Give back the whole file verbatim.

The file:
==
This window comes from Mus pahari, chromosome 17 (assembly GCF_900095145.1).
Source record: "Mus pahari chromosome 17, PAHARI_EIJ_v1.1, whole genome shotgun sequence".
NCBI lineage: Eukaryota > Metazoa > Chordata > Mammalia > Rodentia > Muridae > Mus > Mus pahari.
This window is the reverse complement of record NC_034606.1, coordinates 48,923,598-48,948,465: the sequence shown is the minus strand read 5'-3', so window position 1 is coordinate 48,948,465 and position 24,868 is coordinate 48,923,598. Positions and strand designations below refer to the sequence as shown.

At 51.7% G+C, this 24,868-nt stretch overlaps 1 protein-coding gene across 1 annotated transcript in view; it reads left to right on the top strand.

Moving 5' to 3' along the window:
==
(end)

This window comes from Mus pahari, chromosome 17 (assembly GCF_900095145.1).
Source record: "Mus pahari chromosome 17, PAHARI_EIJ_v1.1, whole genome shotgun sequence".
NCBI lineage: Eukaryota > Metazoa > Chordata > Mammalia > Rodentia > Muridae > Mus > Mus pahari.
This window is the reverse complement of record NC_034606.1, coordinates 48,923,598-48,948,465: the sequence shown is the minus strand read 5'-3', so window position 1 is coordinate 48,948,465 and position 24,868 is coordinate 48,923,598. Positions and strand designations below refer to the sequence as shown.

At 51.7% G+C, this 24,868-nt stretch overlaps 1 protein-coding gene across 1 annotated transcript in view; it reads left to right on the top strand.

Moving 5' to 3' along the window: